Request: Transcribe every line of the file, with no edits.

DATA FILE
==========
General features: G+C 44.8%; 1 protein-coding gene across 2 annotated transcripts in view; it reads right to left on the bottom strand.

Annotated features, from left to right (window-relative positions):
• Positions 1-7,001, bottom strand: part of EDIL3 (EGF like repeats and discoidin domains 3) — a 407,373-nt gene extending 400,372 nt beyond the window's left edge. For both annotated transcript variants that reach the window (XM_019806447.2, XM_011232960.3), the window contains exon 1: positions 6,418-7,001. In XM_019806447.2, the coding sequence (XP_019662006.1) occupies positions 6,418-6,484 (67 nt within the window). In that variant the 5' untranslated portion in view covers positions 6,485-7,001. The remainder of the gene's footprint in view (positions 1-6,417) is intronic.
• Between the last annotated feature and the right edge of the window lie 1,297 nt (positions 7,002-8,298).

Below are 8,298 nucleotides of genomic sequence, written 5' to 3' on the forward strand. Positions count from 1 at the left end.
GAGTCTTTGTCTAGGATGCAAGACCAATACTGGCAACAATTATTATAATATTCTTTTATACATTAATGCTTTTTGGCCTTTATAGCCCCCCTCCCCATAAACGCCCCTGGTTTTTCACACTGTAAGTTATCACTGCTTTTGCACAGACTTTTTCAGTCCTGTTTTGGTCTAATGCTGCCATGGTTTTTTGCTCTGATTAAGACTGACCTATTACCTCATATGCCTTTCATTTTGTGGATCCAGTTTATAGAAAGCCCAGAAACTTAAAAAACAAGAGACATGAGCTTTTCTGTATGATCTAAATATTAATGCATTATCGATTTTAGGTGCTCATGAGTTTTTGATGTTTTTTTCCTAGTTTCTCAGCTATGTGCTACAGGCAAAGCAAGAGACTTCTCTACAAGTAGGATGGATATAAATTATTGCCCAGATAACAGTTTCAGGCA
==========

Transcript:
General features: G+C 44.8%; 1 protein-coding gene across 2 annotated transcripts in view; it reads right to left on the bottom strand.

Annotated features, from left to right (window-relative positions):
• Positions 1-7,001, bottom strand: part of EDIL3 (EGF like repeats and discoidin domains 3) — a 407,373-nt gene extending 400,372 nt beyond the window's left edge. For both annotated transcript variants that reach the window (XM_019806447.2, XM_011232960.3), the window contains exon 1: positions 6,418-7,001. In XM_019806447.2, the coding sequence (XP_019662006.1) occupies positions 6,418-6,484 (67 nt within the window). In that variant the 5' untranslated portion in view covers positions 6,485-7,001. The remainder of the gene's footprint in view (positions 1-6,417) is intronic.
• Between the last annotated feature and the right edge of the window lie 1,297 nt (positions 7,002-8,298).

Below are 8,298 nucleotides of genomic sequence, written 5' to 3' on the forward strand. Positions count from 1 at the left end.
GAGTCTTTGTCTAGGATGCAAGACCAATACTGGCAACAATTATTATAATATTCTTTTATACATTAATGCTTTTTGGCCTTTATAGCCCCCCTCCCCATAAACGCCCCTGGTTTTTCACACTGTAAGTTATCACTGCTTTTGCACAGACTTTTTCAGTCCTGTTTTGGTCTAATGCTGCCATGGTTTTTTGCTCTGATTAAGACTGACCTATTACCTCATATGCCTTTCATTTTGTGGATCCAGTTTATAGAAAGCCCAGAAACTTAAAAAACAAGAGACATGAGCTTTTCTGTATGATCTAAATATTAATGCATTATCGATTTTAGGTGCTCATGAGTTTTTGATGTTTTTTTCCTAGTTTCTCAGCTATGTGCTACAGGCAAAGCAAGAGACTTCTCTACAAGTAGGATGGATATAAATTATTGCCCAGATAACAGTTTCAGGCA